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HBCUs and Food Science

Photo Courtesy of Alabama A&M University.

Deciding where to go to college is one of the most monumental decisions of a person’s life. With more than 5,000 colleges and universities in the U.S. alone, the choices seem endless. Among the many factors young people consider when narrowing down their selections are cost, degree program, size, location, opportunities to study abroad, extracurricular activities, and composition of student body. For some, Historically Black Colleges and Universities (HBCUs) are the right fit for their pursuit of higher education.

HBCU Origins

Historically Black Colleges and Universities (HBCUs) were established in the mid-1800s to provide undergraduate and graduate educational opportunities to people of African descent. At that time, Black students were not welcome in existing public and private institutions of higher learning, greatly limiting their educational opportunities. 

The first HBCU—the African Institute later known as Cheyney University–was established in Pennsylvania in 1837. Its mission was to teach free Black people skills for gainful employment. Three additional HBCUs were founded in the 1850s. The majority of HBCUs were founded from 1865-1900, with the greatest number formed two years after the Emancipation Proclamation was signed in 1867.

HBCUs Today

Today, 101 institutions of higher education are recognized as HBCUs. Among those, three HBCUs have undergraduate food science programs approved by the IFT Higher Education Review Board (HERB). These programs meet the rigorous IFT Undergraduate Education Standards for Degrees in Food Science. 

  • Alabama A&M University (AAMU): AAMU was the first HBCU with an IFT-HERB approved food science program, housed in the Department of Food and Animal Sciences. The department offers degree programs leading to a Bachelor of Science in food science, Master of Science in food science, and PhD in food science. Students pursuing graduate degrees can choose from 6 concentrations including molecular/nutritional biochemistry/toxicology, food chemistry/biochemistry, food product development, food safety and processing, molecular food biotechnology, and animal health.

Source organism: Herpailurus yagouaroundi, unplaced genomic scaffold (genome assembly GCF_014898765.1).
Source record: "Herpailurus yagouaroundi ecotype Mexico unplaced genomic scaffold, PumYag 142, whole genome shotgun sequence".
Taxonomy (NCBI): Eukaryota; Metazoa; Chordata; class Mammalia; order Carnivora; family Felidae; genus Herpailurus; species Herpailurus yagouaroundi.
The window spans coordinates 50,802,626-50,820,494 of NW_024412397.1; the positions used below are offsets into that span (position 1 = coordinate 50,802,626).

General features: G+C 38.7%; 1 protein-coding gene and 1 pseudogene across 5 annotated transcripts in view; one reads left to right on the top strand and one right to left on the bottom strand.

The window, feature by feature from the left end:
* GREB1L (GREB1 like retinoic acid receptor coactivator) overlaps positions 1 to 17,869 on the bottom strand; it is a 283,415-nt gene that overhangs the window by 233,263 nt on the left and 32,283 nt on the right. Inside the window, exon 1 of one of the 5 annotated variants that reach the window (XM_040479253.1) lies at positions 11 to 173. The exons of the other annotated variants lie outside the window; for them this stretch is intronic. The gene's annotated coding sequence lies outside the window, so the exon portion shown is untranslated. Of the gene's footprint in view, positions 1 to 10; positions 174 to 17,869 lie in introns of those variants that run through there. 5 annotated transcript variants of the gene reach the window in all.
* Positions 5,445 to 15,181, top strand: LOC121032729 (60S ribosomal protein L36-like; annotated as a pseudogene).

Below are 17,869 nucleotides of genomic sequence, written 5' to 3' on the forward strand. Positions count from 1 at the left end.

• North Carolina A&T State University (NCAT): The largest HBCU based on student population in the U.S., NCAT is the newest IFT-approved HERB food science program. The Food and Nutritional Sciences program within NCAT’s College of Agriculture and Environmental Sciences offers a Bachelor of Science in food science, a Bachelor of Science in human nutrition, and a Master of Science in food and nutritional sciences.
  • Tuskegee University: The Department of Food and Nutritional Sciences at Tuskegee University offers Bachelor of Science degrees in food science, nutritional science, didactic program in dietetics, public health nutrition, and dual degrees in food science and biology or nutritional science and biology.  The Department also offers a Master of Science in food science or nutritional science and is part of the PhD program in integrative biosciences.

Why Choose a Food Science Program at an HBCU?

With so many options available, what makes a food science program at an HBCU an attractive option for students entering their college years? According to Shantrell Willis, a research scientist and adjunct food science faculty member at AAMU, where she obtained her bachelor’s, master’s, and PhD in food science with a concentration in nutritional biochemistry, HBCUs offer an encouraging, nurturing environment, providing a ‘home away from home’ to students.  

“I chose to attend an HBCU because I wanted to be immersed in the HBCU experience and culture, while obtaining a stellar education in STEM,” Willis shared. “As a former HBCU student and now grad, I made life-long connections with peers and was able to build rapport with faculty and staff that impacts me greatly, still to this day.”

Although HBCUs were originally founded to educate Black students, the National Center for Education Statistics shows their diversity has increased over time. In 2018, non-Black students made up 24 percent of enrollment at HBCUs, compared with 15 percent in 1976.

According to Willis, HBCUs offer an abundance of benefits and opportunities for individuals of all races, backgrounds and socio-economic status.  “As you step onto the campus of an HBCU, there is a feeling of acceptance and inclusion.  The morale of students increases as they become more and more engulfed in the university’s history and humble beginnings. Our university (AAMU) was founded by a former enslaved person, Dr. William Hooper Councill, who is a true personification of our current motto—Start Here, Go Anywhere.” 

A 2020 recipient of the IFT Emerging Leaders Network Award and past recipient of the IFTSA Excellence in Leadership Award (Graduate), Willis has been involved in IFT at the local, regional, and national levels for several years, currently serving as a director-at-large of the IFT South Eastern Section. She is also a former member of the IFT New Professionals Work Group. She highly recommends the organization to students and professionals—both new and seasoned—working in the science of food.

“With an ever-increasing environment of diversity, equity, and inclusion, there is a place for all in this organization. I would and do recommend IFT to foodies, as it is a hub for scholarships, internships, current food trends, publications, networking, and more in the science of food. IFT has a way of bringing a sense of belonging and community to this vastly growing field.”


The Institute of Education Sciences, National Center for Education Statistics. "Historically Black Colleges and Universities."

Thurgood Marshall College Fund. “History of HBCUs.”

Walker, Larry J. “10 Reasons Why Attending an HBCU Was a Good Idea.” HBCU Lifestyle. 25 August 2015.


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